Edmar Vasquez was a driver in Saudi Arabia for 30 years before he went home for good in 2016. With enough savings from his time abroad, he bought 10 jeepneys that he leases daily to drivers plying the route from Nichols Air Base to Baclaran in Parañaque City.
With the launch of the Public Utility Vehicle Modernization Plan (PUVMP) last year, the fate of Vasquez and his jeepneys is in limbo even if he holds franchises from the Land Transportation Franchising and Regulatory Board (LTFRB) for each of his vehicles.
Under PUVMP, franchises for entire routes will be centralized and assigned to a single transport cooperative or corporation, which will manage and operate the vehicles plying the route. Drivers of PUVs serving the route will become salaried employees, earning fixed income, with health and pension benefits rather than renters paying a fixed daily lease or “boundary” to vehicle owners.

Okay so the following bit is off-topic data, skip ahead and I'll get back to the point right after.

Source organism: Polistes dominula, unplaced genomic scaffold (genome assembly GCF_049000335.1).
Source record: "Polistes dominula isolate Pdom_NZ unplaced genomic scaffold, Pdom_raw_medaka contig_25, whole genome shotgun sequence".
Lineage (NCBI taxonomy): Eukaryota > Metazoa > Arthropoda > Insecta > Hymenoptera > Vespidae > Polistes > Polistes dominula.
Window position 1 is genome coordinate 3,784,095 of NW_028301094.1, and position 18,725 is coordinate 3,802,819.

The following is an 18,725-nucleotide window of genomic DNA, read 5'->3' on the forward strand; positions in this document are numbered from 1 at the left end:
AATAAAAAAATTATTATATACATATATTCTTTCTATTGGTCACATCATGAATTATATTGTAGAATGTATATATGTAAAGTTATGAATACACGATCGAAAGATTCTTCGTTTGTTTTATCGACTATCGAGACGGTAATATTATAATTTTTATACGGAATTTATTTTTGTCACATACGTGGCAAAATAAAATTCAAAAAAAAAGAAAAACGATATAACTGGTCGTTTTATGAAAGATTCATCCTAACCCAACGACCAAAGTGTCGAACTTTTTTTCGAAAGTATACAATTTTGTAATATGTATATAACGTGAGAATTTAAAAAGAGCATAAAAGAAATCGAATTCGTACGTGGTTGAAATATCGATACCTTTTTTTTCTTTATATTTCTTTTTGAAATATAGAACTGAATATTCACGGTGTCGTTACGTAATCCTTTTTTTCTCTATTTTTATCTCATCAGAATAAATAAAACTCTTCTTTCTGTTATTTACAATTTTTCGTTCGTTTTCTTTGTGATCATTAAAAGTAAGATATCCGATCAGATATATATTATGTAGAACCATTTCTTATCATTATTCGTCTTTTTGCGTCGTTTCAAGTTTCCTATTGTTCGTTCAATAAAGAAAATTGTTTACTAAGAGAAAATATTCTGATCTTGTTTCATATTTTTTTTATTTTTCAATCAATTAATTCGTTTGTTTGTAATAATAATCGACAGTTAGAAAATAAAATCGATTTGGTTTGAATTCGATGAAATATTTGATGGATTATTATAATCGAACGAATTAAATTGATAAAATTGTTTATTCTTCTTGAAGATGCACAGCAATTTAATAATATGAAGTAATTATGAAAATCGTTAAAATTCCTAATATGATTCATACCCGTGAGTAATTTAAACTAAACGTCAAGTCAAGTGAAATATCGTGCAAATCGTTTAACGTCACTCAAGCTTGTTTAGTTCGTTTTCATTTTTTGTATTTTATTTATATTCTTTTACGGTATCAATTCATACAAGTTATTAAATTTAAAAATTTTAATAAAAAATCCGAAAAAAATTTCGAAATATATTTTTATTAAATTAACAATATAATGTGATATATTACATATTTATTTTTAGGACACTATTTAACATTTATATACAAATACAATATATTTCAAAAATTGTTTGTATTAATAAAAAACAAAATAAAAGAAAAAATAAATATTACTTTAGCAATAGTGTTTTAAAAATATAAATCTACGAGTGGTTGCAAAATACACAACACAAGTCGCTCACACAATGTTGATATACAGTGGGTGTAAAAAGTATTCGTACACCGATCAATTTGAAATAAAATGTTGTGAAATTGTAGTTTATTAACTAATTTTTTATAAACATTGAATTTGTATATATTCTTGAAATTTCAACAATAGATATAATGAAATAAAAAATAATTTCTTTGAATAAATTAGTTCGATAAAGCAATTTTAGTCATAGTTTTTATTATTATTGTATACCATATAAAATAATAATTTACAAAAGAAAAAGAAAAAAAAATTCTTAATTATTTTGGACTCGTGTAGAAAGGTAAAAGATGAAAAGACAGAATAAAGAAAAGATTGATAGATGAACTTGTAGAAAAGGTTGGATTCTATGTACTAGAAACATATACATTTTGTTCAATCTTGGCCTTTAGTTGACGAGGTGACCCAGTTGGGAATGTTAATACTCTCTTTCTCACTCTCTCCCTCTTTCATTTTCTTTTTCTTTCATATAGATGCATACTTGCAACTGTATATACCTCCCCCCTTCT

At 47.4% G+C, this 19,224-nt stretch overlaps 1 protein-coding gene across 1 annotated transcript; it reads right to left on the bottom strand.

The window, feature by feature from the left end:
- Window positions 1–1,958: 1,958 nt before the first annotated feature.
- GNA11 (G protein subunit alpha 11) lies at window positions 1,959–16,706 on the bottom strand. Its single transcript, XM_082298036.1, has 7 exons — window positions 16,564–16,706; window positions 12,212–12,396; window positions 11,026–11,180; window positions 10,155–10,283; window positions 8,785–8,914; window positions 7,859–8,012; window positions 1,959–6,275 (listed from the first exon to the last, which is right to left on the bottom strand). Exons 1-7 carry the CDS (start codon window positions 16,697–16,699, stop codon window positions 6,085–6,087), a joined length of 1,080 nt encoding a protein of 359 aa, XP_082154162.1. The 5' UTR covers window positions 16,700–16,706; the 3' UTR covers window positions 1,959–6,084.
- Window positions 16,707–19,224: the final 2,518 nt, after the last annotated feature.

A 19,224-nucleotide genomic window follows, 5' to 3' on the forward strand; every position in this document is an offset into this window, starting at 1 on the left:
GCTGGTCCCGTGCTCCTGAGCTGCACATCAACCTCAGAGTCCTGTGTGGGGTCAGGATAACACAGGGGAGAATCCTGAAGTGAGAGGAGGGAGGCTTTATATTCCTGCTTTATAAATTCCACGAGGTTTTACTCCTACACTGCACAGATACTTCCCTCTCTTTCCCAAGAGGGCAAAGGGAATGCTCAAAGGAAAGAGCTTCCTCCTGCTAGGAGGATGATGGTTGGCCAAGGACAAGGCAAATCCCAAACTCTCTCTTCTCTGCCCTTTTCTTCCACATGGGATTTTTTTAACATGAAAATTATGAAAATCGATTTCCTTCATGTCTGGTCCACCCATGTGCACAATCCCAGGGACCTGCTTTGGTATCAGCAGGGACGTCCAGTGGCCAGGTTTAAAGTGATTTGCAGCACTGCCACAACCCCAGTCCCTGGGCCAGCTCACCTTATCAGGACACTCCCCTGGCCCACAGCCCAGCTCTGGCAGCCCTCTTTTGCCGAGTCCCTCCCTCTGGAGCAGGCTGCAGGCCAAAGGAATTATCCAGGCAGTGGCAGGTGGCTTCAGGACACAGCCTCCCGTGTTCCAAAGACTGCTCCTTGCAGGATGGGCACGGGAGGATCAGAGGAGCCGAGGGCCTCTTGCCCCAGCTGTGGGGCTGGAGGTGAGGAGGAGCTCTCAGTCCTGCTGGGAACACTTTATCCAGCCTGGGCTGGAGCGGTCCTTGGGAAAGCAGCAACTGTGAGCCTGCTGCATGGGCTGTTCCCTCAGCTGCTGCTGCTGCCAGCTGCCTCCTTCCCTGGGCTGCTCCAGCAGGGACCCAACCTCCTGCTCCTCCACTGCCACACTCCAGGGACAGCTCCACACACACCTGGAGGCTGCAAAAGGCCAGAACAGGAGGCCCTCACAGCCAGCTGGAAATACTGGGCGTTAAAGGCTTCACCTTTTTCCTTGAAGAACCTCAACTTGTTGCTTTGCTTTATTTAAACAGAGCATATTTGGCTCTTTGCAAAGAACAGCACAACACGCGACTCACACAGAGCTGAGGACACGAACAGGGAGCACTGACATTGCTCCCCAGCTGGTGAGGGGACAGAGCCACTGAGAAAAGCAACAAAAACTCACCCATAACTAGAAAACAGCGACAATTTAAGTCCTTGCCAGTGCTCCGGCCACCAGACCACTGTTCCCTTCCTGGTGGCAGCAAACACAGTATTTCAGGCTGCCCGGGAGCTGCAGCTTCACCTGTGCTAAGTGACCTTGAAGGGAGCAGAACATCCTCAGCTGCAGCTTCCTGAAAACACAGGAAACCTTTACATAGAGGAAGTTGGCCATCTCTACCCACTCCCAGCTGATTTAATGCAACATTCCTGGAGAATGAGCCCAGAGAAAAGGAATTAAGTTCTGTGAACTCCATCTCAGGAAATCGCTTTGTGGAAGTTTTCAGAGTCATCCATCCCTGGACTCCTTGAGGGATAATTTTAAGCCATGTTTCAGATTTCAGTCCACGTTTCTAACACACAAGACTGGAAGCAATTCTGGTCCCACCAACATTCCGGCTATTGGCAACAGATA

Issued in June 2017, the Omnibus Guidelines on the Planning and Identification of Public Road Transportation Services and Franchise Issuance states that the LTFRB shall require the “consolidation of operators and establishment of bigger coordinated fleets of PUVs.” In several reports, LTFRB board members have stated that “ideally” a route for PUVs will be awarded to a single cooperative or corporation. That also applies for public utility jeepneys (PUJs).